This is the weekly Q & A blog post by our Research Professor in Philosophy, William Lane Craig.
Hello Dr. Craig,
I'm intrigued by your proposal of locating Adam and Eve as the first couple of Homo Heidelbergensis (HH). However, I do think it would be beneficial if you'd explain a bit more why specifically this species is a good fit for the first human couple.
You stated before it is difficult to pin down what properties are necessary and sufficient for personhood and that we can ascertain which properties plausibly constitute these through introspection into our own capabilities. Thus, the ability to communicate via language seems to me an inherent property of humanity.
Would it thus be problematic for your proposal if HH did not have this ability? Also, what about arts? Has the study of paleoanthropology provided evidence for ancient artistry? Or do you think this is merely a cultural exercise, not a distinguishing factor for humanity? It seems to me that if HH did not have language or arts, this would somewhat diminish its humanity.
Also, I wonder if the discovery of interbreeding of Homo Sapiens (HS) with other hominins has been a contributing factor for your conclusion Adam and Eve were a member of HH, not HS. Is this so? If it was discovered HH interbreeder with other hominins, would this affect your conclusion in any way? Lastly, what specifically distinguishes HH from other hominins before it that leads you to the conclusion there was a fundamental discontinuity from its predecessors? It seems to me that there needs to be some leap in mental capacities between Adam and Eve and other species in order to be considered fully human, so I'm interested to hear from you what this should be according to you. Always interested to hear your response!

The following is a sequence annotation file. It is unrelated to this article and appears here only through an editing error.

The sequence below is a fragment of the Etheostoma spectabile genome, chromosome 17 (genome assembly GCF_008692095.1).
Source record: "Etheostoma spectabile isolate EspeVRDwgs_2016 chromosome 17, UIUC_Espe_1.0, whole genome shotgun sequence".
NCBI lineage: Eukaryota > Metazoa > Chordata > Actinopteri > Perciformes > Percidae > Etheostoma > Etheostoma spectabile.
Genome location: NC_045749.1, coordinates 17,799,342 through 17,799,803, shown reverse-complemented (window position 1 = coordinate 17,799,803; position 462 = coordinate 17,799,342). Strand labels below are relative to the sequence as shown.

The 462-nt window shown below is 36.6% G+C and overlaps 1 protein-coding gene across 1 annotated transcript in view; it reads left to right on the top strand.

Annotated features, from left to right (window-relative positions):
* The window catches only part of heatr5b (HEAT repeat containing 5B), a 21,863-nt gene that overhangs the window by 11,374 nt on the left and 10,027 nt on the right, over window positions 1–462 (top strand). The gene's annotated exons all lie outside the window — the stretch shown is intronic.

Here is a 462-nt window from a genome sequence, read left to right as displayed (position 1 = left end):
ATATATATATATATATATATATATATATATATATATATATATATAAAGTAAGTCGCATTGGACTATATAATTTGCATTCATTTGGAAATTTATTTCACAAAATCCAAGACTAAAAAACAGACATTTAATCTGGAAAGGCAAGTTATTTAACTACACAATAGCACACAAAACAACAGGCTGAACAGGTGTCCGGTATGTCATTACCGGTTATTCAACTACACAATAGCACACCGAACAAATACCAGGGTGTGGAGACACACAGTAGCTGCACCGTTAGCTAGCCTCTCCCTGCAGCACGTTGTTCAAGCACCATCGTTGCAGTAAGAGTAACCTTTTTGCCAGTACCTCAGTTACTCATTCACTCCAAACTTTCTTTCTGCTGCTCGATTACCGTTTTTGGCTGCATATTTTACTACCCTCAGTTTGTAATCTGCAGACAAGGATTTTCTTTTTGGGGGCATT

William Lane Craig's Response
Thank you for your question, Hidde! It’s nice to know we’ve got folks following our ministry in the Netherlands, and I’m only too glad to talk about my current studies!
My case for tentatively identifying Adam as Homo heidelbergensis (Heidelberg Man) is based upon the accumulating evidence for the humanity of Neanderthals. If they were, like Homo sapiens, human, then Adam has to be no later than the last common ancestor of both Homo sapiens and Neanderthals, which is usually thought to be Heidelberg Man, who had a brain capacity within the modern range and so is a suitable candidate for the first human.
You’re right that “it is difficult to pin down what properties are necessary and sufficient for personhood.” That’s why I state conditions which are merely sufficient for personhood, without taking a stand on their necessity. So, far example, both language and art are universally taken as sufficient conditions for personhood. They indicate the capacity for symbolic thinking characteristic of modern humans. That’s why the recent discovery of Neanderthal cave art in Spain has so electrified palaeoanthropologists. Language is obviously much more difficult to infer, but many palaeoanthropologists think that archaeological artifacts indicating planning and cooperative behavior on the part of Neanderthals suggest language ability.